Fleet ordered to compensate driver fired for refusing to drive

Oak Harbor Freight Lines has been ordered by the Department of Labor to compensate a truck driver lost wages after it fired the driver for refusing to drive after he took a prescription cough medicine while sick.

The Labor Department’s Occupational Safety and Health Administration began investigating the company after the driver — whose name was not released by OSHA — filed a whistleblower complaint under the Surface Transportation Assistance Act after he was suspended indefinitely without pay in September 2010.

Related: Carrier ordered to pay drivers back wages after firing them for refusal to drive

OSHA said its investigation found the driver notified Oak Harbor that he was sick and was taking a narcotic cough suppressant that had been prescribed.

The Surface Transportation Assistance Act protects drivers from retaliation by employers for refusing to drive when doing so would violate safety laws.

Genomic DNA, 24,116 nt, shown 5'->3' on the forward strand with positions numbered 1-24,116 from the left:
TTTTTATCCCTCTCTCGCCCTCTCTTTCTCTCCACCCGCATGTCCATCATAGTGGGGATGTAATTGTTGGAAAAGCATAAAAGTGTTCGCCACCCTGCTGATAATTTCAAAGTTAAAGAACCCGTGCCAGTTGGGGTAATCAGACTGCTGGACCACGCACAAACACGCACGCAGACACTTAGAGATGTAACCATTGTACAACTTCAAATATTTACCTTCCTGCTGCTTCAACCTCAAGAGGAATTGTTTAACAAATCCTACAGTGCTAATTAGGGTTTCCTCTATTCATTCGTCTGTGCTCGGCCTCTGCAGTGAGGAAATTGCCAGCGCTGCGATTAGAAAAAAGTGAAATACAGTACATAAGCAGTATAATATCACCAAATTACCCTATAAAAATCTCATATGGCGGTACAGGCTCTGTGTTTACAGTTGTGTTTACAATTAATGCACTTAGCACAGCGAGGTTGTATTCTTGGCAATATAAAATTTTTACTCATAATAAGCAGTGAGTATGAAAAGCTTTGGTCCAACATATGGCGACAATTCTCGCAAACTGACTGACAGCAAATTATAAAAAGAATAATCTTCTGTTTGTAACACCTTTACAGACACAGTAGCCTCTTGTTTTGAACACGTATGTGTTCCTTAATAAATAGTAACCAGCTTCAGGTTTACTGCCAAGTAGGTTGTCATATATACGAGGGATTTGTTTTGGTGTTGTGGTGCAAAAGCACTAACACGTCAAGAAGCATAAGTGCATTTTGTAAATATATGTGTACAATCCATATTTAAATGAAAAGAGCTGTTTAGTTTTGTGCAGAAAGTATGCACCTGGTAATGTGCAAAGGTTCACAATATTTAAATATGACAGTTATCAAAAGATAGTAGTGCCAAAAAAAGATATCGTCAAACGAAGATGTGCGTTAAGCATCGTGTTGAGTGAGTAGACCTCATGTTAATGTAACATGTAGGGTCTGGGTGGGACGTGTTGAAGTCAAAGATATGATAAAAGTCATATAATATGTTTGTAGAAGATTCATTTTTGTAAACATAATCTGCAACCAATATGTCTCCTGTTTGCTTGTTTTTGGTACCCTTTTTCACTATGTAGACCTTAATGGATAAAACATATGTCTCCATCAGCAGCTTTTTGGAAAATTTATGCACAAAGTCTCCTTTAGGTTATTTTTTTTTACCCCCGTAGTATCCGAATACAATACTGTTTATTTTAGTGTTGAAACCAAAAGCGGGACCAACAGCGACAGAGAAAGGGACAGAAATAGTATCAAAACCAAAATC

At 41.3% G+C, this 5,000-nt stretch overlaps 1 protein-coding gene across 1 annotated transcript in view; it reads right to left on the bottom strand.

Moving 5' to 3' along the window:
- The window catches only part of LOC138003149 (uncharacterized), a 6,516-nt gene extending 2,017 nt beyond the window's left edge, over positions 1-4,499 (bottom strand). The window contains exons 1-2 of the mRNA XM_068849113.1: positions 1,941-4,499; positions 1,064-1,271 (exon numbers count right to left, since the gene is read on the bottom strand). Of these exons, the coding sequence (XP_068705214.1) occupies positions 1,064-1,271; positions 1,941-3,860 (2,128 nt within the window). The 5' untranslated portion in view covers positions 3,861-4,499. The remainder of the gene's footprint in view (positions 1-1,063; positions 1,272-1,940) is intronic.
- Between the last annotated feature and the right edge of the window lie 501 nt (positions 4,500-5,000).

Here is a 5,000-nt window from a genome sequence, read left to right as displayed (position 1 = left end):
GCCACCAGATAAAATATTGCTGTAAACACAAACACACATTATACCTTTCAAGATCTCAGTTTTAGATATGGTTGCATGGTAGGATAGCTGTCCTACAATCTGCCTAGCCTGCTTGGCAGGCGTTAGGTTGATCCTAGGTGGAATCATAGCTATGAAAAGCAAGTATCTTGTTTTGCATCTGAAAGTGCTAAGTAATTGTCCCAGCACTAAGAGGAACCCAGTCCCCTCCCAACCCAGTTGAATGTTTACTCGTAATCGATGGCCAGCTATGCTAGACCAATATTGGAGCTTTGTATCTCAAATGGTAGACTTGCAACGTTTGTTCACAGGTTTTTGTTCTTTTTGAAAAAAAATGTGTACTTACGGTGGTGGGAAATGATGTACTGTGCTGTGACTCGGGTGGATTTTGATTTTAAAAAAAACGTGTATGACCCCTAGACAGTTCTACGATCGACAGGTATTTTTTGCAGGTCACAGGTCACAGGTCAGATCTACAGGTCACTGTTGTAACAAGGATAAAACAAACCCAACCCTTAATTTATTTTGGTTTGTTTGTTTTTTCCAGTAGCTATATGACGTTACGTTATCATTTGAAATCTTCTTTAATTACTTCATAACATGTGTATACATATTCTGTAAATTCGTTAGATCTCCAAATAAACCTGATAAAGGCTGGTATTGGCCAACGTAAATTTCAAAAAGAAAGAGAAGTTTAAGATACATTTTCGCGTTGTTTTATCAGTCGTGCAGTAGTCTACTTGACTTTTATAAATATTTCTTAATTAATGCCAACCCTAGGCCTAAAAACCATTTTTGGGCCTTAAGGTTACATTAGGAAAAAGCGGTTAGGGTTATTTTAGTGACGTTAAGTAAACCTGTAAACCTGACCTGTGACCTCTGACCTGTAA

OSHA, in addition to ordering the carrier to compensate the driver, ordered Oak Harbor to stop issuing “occurrences” to drivers, which OSHA says punishes drivers for not driving, regardless of safety concerns, as the attendance policy can lead to disciplinary action.

Oak Harbor will also be required to post a notice for drivers to read to learn more about their rights under STAA.

“Punishing workers for exercising their right to refuse driving assignments is against the law,” said David Mahlum, OSHA’s acting regional administrator in Seattle. “A company cannot place its attendance policies ahead of the safety of its drivers and that of the public.”